The less toxic atmosphere of a terrestrial-based Type 1 civilization would still require planetary cooling mechanisms.


India might try this out of desperation. Major cities in India are becoming too hot to be habitable. India is a big enough country to do it alone and has a big enough problem to try it.


Reflecting insolation does nothing for the collapse of ecosystems that is the principle damage from elevated temperatures.

Ocean acidification continues increasing, soon eliminating the base of the marine food chain, and the main source of protein for much of the world's human population.

To be useful, a geoengineering program should increase bio-uptake of CO2 in the oceans, driving up the pH. This was tried in a small experiment scattering iron-containing dust, but the results were strangely confiscated and suppressed, and implausible consequences published instead. I would like to know more about the whole event, but it is hard to find out anything.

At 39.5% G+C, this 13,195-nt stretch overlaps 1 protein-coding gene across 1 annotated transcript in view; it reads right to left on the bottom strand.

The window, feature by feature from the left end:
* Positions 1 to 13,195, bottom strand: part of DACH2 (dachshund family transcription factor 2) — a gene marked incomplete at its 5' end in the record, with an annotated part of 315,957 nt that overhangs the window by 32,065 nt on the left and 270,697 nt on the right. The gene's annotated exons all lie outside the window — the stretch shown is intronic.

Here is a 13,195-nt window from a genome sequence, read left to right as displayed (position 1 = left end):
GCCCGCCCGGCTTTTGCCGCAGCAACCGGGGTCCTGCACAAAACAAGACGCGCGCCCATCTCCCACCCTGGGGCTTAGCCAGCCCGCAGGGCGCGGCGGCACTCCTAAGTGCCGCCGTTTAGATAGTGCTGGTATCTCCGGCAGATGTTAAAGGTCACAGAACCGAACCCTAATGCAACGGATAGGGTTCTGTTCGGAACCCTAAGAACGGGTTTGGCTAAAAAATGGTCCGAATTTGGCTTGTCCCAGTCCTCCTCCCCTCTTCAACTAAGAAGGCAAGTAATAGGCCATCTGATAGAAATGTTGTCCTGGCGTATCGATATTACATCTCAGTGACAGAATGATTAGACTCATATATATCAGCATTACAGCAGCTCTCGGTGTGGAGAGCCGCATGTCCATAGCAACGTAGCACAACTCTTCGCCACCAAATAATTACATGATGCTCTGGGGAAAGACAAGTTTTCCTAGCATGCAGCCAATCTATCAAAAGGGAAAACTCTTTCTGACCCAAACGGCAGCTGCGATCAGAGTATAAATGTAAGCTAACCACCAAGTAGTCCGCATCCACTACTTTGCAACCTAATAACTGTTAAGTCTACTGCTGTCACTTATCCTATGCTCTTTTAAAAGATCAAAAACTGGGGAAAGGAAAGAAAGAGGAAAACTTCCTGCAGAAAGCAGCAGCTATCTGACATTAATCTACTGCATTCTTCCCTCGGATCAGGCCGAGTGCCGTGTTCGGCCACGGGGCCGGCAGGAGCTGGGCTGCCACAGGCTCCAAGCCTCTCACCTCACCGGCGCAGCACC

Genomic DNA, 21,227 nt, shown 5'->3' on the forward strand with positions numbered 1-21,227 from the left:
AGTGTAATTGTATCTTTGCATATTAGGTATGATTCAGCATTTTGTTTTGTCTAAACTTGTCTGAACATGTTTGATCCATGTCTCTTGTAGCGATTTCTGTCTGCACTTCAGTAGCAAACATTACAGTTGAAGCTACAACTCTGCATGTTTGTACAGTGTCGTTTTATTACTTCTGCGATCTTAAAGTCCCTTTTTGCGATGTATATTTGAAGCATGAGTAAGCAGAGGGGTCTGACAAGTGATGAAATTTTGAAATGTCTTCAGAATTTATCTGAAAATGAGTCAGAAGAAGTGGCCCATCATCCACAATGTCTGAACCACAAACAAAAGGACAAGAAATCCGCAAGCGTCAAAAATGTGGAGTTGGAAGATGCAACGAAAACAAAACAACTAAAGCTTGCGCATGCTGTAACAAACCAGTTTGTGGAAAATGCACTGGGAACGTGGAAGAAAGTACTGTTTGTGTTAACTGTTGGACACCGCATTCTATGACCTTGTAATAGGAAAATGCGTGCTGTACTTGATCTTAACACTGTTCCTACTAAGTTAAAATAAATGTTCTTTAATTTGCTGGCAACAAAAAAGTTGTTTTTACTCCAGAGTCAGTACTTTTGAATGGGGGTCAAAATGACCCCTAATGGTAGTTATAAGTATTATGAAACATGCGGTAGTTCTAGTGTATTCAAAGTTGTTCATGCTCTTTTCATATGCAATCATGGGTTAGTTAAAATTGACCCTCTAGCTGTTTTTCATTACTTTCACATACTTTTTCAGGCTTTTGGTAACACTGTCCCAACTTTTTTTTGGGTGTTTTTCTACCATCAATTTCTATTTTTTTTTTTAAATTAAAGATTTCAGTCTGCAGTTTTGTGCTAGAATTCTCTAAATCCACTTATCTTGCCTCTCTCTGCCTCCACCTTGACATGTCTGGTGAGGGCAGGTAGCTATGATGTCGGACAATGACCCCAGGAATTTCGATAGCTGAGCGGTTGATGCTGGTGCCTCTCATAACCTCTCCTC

The Atlantic ocean gets a big periodic influx of iron dust from winds off the Sahara, but the Pacific doesn't.


I recently listened to Not Cool episode on geoengineering [1]. Two important points that I learned about:

- Question over who holds the dial (Russia's ok with some warming, India not so much) can easily lead to nuclear war.

- Just telling people "we're considering pumping atmosphere with a gas that causes acid rains in order to cool the planet" makes them reevaluate how serious of a problem climate change is.

[1] https://futureoflife.org/2019/09/17/not-cool-ep-6-alan-roboc...


The preamble of the movie Snowpiercer describes a the release of a chemical into the atmosphere, in an effort to combat global warming, which results in runaway rapid cooling that plunges the entire world into an eternal Ice Age.